• there is a button that says start. if the user hovers over it it darkens to make it clearer that it is a button. the cursor also changes to a pointer.
      • the instruction page has the same sprinkles but has a translucent rectangle in front of it to make sure that the text is readable. this page also has a button
      • This is the game page. it shows the score and the number of orders left. It also shows what the cake should look like. It has an audio that indicates that a new cakes is created and another that plays when the dispensers are used.
      • One thing I would change is the way the dispensers look. I wanted to get better graphics for them and include the text better did not have time to do that.
      • This is the end game page. It offers the user the option to go to the home page or to restart the game. It also displays if the user won or lost and their score (the score here is there was only one cake order, I was only testing here)
      • The page also has the same translucent layer as the instructions page  but here I added some more graphics.

aspects that I am proud of:

I think that the code was neater than I expected it would turn out. I anticipating that this project would be a long one and that things might not be as intuitive looking back a few days later I tried to neaten the code as I went, keep the variable names descriptive, and create functions for things that I expect to use multiple times (like the buttons). But I usually say I’d do that and end up being lazy and picking unintuitive names for variables, but I stuck to it this time which I am proud of. I think that the code could still benefit from being spread on multiple js files (if that is possible).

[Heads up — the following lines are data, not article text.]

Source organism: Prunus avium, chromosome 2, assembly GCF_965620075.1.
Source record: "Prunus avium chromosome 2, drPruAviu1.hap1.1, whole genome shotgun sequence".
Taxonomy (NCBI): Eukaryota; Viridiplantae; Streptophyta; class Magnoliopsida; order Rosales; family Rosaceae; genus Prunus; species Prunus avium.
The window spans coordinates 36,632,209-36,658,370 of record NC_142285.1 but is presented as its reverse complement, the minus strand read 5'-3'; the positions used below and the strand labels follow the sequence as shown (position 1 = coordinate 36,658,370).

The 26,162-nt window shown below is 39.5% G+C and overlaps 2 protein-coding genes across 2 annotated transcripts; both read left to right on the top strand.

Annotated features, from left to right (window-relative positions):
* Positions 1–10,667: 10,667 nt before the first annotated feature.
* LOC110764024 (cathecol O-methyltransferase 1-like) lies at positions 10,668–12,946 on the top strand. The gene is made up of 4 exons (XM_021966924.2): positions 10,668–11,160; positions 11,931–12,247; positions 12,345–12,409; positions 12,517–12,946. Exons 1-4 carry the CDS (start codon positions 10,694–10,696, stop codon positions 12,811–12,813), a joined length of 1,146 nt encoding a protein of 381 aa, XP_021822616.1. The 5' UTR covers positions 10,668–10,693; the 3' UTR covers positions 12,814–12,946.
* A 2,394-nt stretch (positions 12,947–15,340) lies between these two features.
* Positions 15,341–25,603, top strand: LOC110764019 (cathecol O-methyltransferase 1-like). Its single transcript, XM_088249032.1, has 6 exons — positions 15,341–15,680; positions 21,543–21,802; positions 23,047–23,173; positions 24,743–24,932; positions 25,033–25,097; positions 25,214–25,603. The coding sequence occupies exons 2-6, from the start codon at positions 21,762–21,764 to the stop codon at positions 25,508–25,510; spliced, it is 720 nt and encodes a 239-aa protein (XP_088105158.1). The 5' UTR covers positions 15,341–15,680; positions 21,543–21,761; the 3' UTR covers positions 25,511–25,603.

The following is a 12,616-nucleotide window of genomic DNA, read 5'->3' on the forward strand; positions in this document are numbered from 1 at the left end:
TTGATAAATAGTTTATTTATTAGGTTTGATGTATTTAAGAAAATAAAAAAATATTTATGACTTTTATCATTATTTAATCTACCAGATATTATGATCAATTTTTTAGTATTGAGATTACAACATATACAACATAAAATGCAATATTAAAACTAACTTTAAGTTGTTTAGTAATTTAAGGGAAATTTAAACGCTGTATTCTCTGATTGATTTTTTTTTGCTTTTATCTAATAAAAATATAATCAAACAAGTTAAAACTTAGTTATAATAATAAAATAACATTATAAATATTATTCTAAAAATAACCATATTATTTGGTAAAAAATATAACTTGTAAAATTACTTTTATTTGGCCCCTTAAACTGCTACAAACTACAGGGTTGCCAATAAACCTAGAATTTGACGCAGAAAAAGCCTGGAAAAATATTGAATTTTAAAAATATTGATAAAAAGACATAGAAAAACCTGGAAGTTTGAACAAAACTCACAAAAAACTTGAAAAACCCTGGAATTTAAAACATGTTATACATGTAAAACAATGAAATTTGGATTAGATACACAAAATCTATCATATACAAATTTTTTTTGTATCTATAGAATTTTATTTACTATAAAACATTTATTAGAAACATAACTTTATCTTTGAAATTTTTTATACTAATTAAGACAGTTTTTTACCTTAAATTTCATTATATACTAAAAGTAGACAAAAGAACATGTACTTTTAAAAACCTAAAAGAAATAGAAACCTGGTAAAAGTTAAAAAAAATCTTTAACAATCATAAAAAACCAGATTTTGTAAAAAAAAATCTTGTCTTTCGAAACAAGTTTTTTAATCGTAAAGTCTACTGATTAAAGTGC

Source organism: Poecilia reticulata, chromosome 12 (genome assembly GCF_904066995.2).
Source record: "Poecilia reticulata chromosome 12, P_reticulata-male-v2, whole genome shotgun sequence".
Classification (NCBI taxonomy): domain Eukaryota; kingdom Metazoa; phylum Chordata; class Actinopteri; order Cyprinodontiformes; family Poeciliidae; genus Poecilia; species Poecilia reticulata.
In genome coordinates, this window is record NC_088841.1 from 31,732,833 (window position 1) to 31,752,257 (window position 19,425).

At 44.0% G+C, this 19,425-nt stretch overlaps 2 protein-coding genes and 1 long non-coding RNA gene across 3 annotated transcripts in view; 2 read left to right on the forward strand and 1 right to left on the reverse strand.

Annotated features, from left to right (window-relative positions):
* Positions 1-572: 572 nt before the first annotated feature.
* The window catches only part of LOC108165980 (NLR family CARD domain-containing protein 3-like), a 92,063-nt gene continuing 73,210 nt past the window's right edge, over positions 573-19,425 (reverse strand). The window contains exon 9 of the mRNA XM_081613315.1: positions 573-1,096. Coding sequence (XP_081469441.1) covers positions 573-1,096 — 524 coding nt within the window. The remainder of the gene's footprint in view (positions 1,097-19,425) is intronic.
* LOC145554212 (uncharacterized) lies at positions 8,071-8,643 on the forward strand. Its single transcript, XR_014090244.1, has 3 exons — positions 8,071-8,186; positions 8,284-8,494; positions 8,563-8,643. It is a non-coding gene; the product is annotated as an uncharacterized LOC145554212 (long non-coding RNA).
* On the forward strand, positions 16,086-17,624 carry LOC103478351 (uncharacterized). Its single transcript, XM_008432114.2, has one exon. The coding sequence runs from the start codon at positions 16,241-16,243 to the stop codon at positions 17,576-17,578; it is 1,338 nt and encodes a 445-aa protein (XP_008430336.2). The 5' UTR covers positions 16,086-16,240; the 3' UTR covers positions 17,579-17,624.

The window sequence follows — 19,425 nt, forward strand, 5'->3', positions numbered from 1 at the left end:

one of the challenges was handling all the different components of the game. The code got really long (like I assumed it would), I tried to prepare for that by making sure that my code is modular and by using many drafts with clearly stating the functions each draft achieves. Those two things made it easier for me to go back to previous versions, and also ensured that  if a feature did break, the code would be minimally affected and recovering would be easier. I changed the cursor when hovering over the navigation buttons, added an instructions page, and tried to keep the design simple. However, I believe that there are still some things that I didn’t anticipate the user would need. I’ll fix this gap by letting someone interact with the game and noting down where they struggled and what they didn’t understand on their own. I think that this would give me more insight into the user’s experience however I did not have the time to do this for this project.

some things that were helpful in p5js:

          • you can use textWidth(“Text”) to get the width of the text. this helps when centering text
          • you can do random(list_name) to get a variable from the list instead of doing random( list_name[random(range)) and using a function to get random integers to get an index.